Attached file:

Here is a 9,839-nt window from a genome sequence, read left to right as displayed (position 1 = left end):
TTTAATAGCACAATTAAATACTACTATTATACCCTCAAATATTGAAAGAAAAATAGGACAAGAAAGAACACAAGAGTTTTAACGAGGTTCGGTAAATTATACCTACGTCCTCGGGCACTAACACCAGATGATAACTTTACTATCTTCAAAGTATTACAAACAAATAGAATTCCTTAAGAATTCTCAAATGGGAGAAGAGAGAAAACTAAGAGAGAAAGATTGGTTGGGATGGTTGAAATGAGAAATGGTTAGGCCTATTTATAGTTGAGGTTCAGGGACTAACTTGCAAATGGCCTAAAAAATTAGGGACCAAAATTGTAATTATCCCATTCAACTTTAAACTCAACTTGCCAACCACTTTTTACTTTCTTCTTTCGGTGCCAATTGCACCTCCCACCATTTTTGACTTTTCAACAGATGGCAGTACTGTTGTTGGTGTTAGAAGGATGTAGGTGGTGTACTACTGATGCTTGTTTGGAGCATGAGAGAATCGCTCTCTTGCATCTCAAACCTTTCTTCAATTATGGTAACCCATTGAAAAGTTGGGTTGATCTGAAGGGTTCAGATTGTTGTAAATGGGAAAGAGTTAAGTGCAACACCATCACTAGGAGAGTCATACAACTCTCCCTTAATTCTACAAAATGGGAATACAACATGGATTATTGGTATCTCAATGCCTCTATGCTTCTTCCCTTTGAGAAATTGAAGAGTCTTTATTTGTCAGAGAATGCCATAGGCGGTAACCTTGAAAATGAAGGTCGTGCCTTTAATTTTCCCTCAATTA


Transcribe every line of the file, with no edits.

Here is a 9,839-nt window from a genome sequence, read left to right as displayed (position 1 = left end):
TTTAATAGCACAATTAAATACTACTATTATACCCTCAAATATTGAAAGAAAAATAGGACAAGAAAGAACACAAGAGTTTTAACGAGGTTCGGTAAATTATACCTACGTCCTCGGGCACTAACACCAGATGATAACTTTACTATCTTCAAAGTATTACAAACAAATAGAATTCCTTAAGAATTCTCAAATGGGAGAAGAGAGAAAACTAAGAGAGAAAGATTGGTTGGGATGGTTGAAATGAGAAATGGTTAGGCCTATTTATAGTTGAGGTTCAGGGACTAACTTGCAAATGGCCTAAAAAATTAGGGACCAAAATTGTAATTATCCCATTCAACTTTAAACTCAACTTGCCAACCACTTTTTACTTTCTTCTTTCGGTGCCAATTGCACCTCCCACCATTTTTGACTTTTCAACAGATGGCAGTACTGTTGTTGGTGTTAGAAGGATGTAGGTGGTGTACTACTGATGCTTGTTTGGAGCATGAGAGAATCGCTCTCTTGCATCTCAAACCTTTCTTCAATTATGGTAACCCATTGAAAAGTTGGGTTGATCTGAAGGGTTCAGATTGTTGTAAATGGGAAAGAGTTAAGTGCAACACCATCACTAGGAGAGTCATACAACTCTCCCTTAATTCTACAAAATGGGAATACAACATGGATTATTGGTATCTCAATGCCTCTATGCTTCTTCCCTTTGAGAAATTGAAGAGTCTTTATTTGTCAGAGAATGCCATAGGCGGTAACCTTGAAAATGAAGGTCGTGCCTTTAATTTTCCCTCAATTA